Unlike most businesses that teach flying skills, Above Alaska teaches students to fly tail draggers - a plane with the third landing wheel at the tail instead of the nose. Few people get exposure to this kind of aircraft, Haag said, but most bush pilots use tail wheel planes because of increased maneuverability on the ground, potential for improved wing lift and reduced chance of hitting weeds or rocks with the propeller.
Flying these planes takes more rudder control during take-offs and landings, Haag said.
"The tendency is to go backwards, but you want to prevent that and keep the tail behind you," he said. "It's similar to trying to go backwards in a car at 60 mph and try to go straight."
Pilots who learn to fly tail draggers tend to understand their controls more thoroughly while also getting experience they might have to pay for later, he said. (Above Alaska offers a tail wheel course, too, for $800.)
People who want to make flying a part of their lives rather than a short course while on vacation can get private lessons at their own pace in anywhere from three to four weeks to several months.
"I've had someone do it in 24 days, flying twice a day and studying in between flights," he said. "I don't recommend it. No pun intended, but that's a crash course. I recommend flying once a day or, even better, every other day."
Other options include taking flying lessons on weekends or hanging out in Talkeetna for several months.
Of course, some people prefer to learn something new while firmly planted on the ground. Making rustic furniture requires its own set of tools, skill and time, so Debbie Filter of Alaska's Northland Inn in Trapper Creek offers several options, one- and two-day classes for $80 and $160 respectively, with accommodations and breakfast included in the overnight course. Most people can finish a bent willow chair in eight hours, though the extra day allows them to relax and spend more time shaping their bent willow chair, said Filter, who moved to the area with her family in 2000.
"I have taught folks who have never swung a hammer at a nail all the way to professional carpenters," she said.
This year she wants to branch out by doing student-selected projects: "Miniature dog sleds, small-planter size chairs, end tables, foot stools, benches, trellises, wall baskets, floor standing planters or adult size chairs can be built."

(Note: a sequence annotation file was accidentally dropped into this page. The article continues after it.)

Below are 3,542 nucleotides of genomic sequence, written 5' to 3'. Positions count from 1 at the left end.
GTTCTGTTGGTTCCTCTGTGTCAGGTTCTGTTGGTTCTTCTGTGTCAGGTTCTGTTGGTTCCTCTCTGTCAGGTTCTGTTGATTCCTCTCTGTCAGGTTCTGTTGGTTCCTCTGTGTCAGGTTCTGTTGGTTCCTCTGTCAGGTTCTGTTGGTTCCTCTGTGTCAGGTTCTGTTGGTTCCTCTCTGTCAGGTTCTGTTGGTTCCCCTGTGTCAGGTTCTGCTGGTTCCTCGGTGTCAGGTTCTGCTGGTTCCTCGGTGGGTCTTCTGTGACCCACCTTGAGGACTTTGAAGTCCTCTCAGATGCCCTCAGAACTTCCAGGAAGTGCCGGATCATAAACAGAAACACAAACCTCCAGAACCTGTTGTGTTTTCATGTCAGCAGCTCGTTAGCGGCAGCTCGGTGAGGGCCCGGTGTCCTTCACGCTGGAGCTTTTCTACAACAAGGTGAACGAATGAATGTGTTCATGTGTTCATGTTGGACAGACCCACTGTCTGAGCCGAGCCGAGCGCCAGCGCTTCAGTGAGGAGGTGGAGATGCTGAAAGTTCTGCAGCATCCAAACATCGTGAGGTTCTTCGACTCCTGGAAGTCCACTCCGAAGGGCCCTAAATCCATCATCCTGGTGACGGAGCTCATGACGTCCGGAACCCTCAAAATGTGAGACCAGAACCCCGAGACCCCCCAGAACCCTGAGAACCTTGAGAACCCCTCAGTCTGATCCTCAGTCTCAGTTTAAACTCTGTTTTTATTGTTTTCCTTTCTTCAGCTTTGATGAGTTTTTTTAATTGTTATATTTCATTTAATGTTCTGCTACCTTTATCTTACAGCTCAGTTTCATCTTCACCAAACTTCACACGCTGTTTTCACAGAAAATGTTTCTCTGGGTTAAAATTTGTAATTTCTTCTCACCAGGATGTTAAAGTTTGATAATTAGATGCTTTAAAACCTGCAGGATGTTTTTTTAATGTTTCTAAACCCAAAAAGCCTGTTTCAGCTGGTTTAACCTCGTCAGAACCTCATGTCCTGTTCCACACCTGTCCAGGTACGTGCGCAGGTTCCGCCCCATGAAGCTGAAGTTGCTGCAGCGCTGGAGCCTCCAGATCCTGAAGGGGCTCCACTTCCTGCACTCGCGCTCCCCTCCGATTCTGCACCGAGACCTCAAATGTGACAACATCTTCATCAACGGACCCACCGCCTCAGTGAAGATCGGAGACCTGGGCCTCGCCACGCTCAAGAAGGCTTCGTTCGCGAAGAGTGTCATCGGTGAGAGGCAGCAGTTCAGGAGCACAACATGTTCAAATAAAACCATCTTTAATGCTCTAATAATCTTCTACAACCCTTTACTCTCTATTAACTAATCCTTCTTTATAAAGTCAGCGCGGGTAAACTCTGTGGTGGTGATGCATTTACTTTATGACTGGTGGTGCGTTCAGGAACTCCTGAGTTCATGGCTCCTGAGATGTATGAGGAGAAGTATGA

Trapper Creek is just a few miles from Talkeetna. To find out more about rooms, ski or snowmachine trails, or about classes, go to www.alaskasnorthlandinn.com. Contact Filter directly at 733-7377 or firstname.lastname@example.org.
When all the hands-on learning is done and the outdoor adventures complete, downtown Talkeetna promises all that's good about tiny, dusty, quirky villages, like loads of local goods and art at the galleries and shops and surprises that can be only discovered, never planned.
Every once in a while, a local play will "just blow me away," March Crocetto said.
Look for your own chance to be blown away by walking around and talking to people, dropping into the Sheldon Community Arts Hangar or stopping by a visitor information stand.
Hammer time or not, everything's in walking (and sometimes shouting) distance in Talkeetna.
Freelance writer Dawnell Smith lives in Anchorage.
- See the mountain: Talkeetna is abuzz with flightseeing operators. The destination? Denali. The trip will generally cost $200 to $300 per person, depending on the route. If you've come this far, why not splurge on something truly memorable? Add the glacier landing and actually walk around on the mountain.
- Play hard, eat hearty: Talkeetna is full of fun restaurants. One of the best is Mountain High Pizza Pie (www.mhpp.biz ) on Main Street. We usually get the white pizza, but you've got to love the names of some others - Yentna, Kahiltna and Roadhouse. In addition to great food, there often is live music during the summer.
- Take a walk: It's easy to stroll around the small town, talking with locals and other visitors. Early in the year, you'll meet mountain climbers preparing for their ascent of Mount McKinley or recovering after their trip.